LambdaLearner: Learning Skills in Deterministic DomainsHarold FoxIntroductionLambdaLearner is a new system being developed at the AIRE group of the MIT CSAIL. Our vision is a software agent that can learn the functions of a discrete set of available actions, and that can synthesize algorithms to accomplish any of a broad set of goal possibilities. We will describe the project's motivation, the plan of research, and an early output of the first stage, the AireProof proof language and proof checker. MotivationThe acquisition of skills is one of the most interesting cognitive capabilities that humans have. When people first learn to play a new sport or musical instrument, they start at a high level of reasoning. Each of their actions is carefully reasoned out, and they can give detailed explanations of their thought processes to an external observer. With this transparency, their early efforts are sluggish and clumsy. As humans become more proficient, their actions become smoother and faster, to the point where the activity is uncomprehensible and magical to an unskilled observer. Top performers themselves, moreover, are mysteriously at a loss when asked to explain how they are thinking. Often, they are unable to teach their skills to a novice. We contend that there are three steps that a software agent must go through to learn a skill: isolating the domain, learning the rules, and acquiring the skills. Isolating the domain consists of perceiving the world and discovering a set of concepts whose behavior relative to each other is independent of the context in which they are embedded. For example, a violin and a bow are concepts whose interaction is independent of whether they are played in a concert hall or on a mountain top. Once a domain is identified, the agent must learn the precise rules of how its own actions modify the state within the domain. In the violin example, this consists of learning how particular fingerings and bowing styles combine to make sounds. Finally, knowing how the domain works, the agent must discover useful algorithms and strategies, the skills, that can help the agent combine actions to achieve goals. To study this problem computationally, we have chosen to focus on the rule learning/skill acquisition side of the problem. Therefore, we are examining the problem in closed domains. As a result, we have chosen not to work with real world perceptual data, relying instead on simulated environments to test and validate our algorithms. To further simplify the problem, we also assume that the world state is fully observable and that it behaves deterministically: the same state/action pair always yields the same result state. The prototypical task to deploy such an agent is to learn to interact with another computer program such as a graphical user interface or a video game. What makes this problem challenging is that modeling another software program requires a full lambda calculus. We cannot represent the consequences of actions by a set of preconditions and postconditions as in standard STRIPS planning. Nor can we represent the action's consequence as a parametrized function to be optimized as in reinforcement learning. Instead, we model our agents' actions as lambda functions in a Schemelike language that we summarize below. Research Program To demonstrate the feasability of this research, we are working to develop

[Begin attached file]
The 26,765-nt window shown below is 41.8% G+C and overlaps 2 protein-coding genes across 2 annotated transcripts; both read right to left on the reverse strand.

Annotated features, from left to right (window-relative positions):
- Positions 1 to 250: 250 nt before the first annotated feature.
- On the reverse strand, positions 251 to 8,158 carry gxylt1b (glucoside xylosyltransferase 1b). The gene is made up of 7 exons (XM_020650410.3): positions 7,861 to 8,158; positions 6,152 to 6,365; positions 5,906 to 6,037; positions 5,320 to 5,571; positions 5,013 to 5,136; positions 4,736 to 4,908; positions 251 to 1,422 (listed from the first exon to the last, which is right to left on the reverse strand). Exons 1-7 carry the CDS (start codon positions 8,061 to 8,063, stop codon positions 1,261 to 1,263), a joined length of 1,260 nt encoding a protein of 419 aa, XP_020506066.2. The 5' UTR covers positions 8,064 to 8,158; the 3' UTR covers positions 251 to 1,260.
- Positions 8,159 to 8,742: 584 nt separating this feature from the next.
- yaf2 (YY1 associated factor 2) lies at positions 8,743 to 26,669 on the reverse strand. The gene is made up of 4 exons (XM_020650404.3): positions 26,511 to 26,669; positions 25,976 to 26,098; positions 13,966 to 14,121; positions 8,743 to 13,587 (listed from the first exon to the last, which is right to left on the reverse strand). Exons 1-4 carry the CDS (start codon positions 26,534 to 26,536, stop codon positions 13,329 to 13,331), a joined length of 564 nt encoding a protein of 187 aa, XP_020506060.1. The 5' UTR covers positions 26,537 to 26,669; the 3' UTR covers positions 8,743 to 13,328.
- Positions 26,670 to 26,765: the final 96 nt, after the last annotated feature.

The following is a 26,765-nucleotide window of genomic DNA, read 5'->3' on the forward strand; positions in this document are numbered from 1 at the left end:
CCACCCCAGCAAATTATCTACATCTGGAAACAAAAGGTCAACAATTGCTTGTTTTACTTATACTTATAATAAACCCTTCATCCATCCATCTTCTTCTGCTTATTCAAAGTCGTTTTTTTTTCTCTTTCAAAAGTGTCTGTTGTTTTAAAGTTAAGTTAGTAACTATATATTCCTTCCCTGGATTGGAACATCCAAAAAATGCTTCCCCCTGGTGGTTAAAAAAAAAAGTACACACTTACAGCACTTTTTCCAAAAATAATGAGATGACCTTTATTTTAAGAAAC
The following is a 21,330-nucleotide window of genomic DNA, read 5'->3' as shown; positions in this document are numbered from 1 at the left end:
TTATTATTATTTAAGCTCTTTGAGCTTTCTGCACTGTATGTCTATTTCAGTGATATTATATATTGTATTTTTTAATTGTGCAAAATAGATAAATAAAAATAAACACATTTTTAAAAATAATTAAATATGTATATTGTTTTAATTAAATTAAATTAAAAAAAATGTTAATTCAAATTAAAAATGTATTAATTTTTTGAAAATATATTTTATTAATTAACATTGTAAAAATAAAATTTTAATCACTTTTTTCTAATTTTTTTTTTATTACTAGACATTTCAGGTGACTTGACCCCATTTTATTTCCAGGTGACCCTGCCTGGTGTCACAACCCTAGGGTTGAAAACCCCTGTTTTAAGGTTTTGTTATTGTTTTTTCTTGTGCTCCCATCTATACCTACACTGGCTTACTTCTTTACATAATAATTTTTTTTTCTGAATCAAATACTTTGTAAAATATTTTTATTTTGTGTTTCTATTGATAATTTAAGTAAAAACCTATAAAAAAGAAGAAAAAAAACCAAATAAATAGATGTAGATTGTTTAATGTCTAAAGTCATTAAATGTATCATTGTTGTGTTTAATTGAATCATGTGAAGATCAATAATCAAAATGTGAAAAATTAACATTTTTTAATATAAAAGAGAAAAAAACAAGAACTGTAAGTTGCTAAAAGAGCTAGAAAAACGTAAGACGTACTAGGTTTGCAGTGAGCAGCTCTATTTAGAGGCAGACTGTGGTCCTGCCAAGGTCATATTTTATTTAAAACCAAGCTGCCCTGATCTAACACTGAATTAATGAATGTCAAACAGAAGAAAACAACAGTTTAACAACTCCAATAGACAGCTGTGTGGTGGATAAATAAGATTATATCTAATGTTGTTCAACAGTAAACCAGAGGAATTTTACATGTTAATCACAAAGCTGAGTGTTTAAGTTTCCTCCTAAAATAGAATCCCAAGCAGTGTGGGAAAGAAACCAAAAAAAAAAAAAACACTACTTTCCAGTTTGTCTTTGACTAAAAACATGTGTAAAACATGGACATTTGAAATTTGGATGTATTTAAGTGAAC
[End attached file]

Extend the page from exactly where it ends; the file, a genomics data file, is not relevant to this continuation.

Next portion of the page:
algorithms to learn a very simple world: The Bit Flipper. In this world,